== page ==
“Urval I’ve only had for a short time, and the plan is to share him a little with my dad – although I’d like to keep him to myself,” Victoria laughs of the beautiful chestnut. “Urval is 11 years old by Hattrick, and very laid back – but can suddenly get minor explosions as he is a very sensitive horse. In the stable he is so relaxed that we joke about having him sleep in our beds. Jumping wise he’s very careful, and he just needs the experience. Urval came to us from England, and we have high hopes for him.”
Victoria does not only ride though. When she finishes her work at the stables she goes – believe it or not – to the gym! “I work out four times a week; I do strength training, body balance, bodystep and yogalates so I become a bit more flexible but at the same time stronger – I’m a bit stiff,” she laughs. We wonder how on earth she finds the motivation to do a work out after several hours on the horse back and work in the stables, and Victoria replies quickly “I just decide to do it” – which probably goes for a lot that this tough Norwegian does.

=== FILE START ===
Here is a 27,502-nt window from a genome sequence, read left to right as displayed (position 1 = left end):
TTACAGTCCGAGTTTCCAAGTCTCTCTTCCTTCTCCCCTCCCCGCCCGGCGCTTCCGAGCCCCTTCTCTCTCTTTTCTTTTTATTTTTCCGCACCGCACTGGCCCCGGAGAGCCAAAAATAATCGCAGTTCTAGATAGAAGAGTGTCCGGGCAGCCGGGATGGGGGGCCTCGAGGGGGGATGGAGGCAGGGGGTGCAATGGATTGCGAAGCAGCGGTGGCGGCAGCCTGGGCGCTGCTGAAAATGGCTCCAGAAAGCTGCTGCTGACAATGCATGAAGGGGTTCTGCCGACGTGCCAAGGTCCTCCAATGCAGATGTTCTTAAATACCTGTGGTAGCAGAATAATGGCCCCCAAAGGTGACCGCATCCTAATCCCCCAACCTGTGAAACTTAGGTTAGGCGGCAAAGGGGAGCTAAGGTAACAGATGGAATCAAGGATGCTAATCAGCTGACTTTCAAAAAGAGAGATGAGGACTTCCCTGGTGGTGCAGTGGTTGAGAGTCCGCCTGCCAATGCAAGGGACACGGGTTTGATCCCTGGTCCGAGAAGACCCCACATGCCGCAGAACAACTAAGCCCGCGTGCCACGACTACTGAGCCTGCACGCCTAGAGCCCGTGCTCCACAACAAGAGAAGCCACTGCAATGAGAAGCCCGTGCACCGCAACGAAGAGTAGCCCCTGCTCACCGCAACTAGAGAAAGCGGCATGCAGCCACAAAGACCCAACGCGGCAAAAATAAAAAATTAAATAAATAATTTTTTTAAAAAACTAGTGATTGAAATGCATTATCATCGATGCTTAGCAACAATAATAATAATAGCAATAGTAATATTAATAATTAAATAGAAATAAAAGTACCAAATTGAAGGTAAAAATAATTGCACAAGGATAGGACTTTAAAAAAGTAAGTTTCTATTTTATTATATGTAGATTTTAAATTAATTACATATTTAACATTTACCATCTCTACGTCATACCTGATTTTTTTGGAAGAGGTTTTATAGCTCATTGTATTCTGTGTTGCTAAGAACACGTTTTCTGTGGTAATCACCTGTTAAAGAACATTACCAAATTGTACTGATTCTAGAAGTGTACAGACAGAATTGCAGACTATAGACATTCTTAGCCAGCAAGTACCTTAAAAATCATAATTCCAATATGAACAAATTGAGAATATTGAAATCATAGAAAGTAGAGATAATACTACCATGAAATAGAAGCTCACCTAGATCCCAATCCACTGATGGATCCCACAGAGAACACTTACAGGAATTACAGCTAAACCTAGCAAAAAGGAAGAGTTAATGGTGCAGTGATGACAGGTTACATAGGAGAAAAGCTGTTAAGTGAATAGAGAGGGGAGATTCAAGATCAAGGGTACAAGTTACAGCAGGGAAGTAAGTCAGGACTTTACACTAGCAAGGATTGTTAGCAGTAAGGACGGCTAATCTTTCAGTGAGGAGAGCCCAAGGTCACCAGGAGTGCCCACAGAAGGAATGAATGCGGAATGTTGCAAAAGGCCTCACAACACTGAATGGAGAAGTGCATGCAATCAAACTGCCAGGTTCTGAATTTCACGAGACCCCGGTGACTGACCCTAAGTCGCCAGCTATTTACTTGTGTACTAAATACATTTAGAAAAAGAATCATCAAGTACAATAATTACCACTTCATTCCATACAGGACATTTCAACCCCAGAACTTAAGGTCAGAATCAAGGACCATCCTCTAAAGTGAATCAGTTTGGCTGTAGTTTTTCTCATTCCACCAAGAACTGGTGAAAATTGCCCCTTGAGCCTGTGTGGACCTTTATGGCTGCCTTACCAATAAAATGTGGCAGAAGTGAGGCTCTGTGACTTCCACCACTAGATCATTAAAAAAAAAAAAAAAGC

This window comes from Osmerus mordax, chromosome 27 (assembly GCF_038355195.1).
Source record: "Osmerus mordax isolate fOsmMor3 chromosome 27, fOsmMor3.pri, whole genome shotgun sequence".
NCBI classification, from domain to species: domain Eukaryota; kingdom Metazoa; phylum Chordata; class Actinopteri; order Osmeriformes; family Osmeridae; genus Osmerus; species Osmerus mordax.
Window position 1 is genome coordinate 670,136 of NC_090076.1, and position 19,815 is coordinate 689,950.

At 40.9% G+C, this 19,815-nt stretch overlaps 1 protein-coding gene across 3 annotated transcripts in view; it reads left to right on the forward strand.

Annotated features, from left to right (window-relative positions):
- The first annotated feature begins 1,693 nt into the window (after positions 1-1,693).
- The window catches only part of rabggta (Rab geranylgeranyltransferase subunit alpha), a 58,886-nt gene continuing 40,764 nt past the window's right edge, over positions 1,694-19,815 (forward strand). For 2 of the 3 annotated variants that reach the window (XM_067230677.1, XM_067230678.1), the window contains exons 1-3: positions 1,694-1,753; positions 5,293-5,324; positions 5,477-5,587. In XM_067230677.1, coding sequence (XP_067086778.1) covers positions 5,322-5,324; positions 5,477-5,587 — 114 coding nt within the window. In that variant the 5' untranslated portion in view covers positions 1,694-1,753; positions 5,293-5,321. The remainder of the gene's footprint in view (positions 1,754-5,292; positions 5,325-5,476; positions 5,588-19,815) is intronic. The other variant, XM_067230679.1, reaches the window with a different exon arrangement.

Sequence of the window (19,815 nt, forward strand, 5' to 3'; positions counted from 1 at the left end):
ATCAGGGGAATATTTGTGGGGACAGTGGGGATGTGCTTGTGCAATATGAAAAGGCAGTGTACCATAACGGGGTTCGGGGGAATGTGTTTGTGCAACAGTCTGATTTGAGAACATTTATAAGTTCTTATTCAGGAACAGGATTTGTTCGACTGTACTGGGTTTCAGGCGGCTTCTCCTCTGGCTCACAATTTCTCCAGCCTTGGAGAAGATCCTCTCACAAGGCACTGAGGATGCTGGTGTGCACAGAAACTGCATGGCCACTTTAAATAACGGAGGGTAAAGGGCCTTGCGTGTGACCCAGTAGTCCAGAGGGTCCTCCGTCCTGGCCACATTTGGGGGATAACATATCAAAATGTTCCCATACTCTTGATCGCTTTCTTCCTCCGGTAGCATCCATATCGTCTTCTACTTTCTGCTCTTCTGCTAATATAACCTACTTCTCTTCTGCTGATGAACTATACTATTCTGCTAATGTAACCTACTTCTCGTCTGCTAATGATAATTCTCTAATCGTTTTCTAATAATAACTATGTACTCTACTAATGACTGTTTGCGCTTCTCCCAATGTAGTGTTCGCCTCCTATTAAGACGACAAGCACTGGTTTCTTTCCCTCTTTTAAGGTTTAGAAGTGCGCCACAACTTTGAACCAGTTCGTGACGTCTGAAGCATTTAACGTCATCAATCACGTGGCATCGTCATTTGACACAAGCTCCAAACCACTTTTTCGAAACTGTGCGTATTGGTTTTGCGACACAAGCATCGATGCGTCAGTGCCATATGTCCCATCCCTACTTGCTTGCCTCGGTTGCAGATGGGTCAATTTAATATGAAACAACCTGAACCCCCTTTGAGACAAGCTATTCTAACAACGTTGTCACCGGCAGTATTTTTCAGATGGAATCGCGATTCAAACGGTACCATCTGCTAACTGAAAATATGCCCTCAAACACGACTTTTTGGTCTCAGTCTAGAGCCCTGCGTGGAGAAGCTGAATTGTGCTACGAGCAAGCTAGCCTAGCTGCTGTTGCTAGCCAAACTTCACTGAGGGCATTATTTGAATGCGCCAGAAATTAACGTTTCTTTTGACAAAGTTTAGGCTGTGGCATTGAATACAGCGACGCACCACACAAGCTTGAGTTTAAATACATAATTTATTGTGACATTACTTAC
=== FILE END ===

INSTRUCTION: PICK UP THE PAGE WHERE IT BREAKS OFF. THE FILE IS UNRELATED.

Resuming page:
As she has already made her debut in the World Cup, is there anything else Victoria is aiming for this season? “This season is all about me having to learn to go straight out in the big classes, so this will be a year where the shows that I ride are learning and training for me. My results go up and down now as I ride bigger classes; but I need to learn this game and in learning periods things don’t necessarily go your way all the time,” she smiles. “I hope to get to ride some Nations Cup classes in the Promotional League though, and then I aim for the European Championships for young riders in August,” Victoria closes off.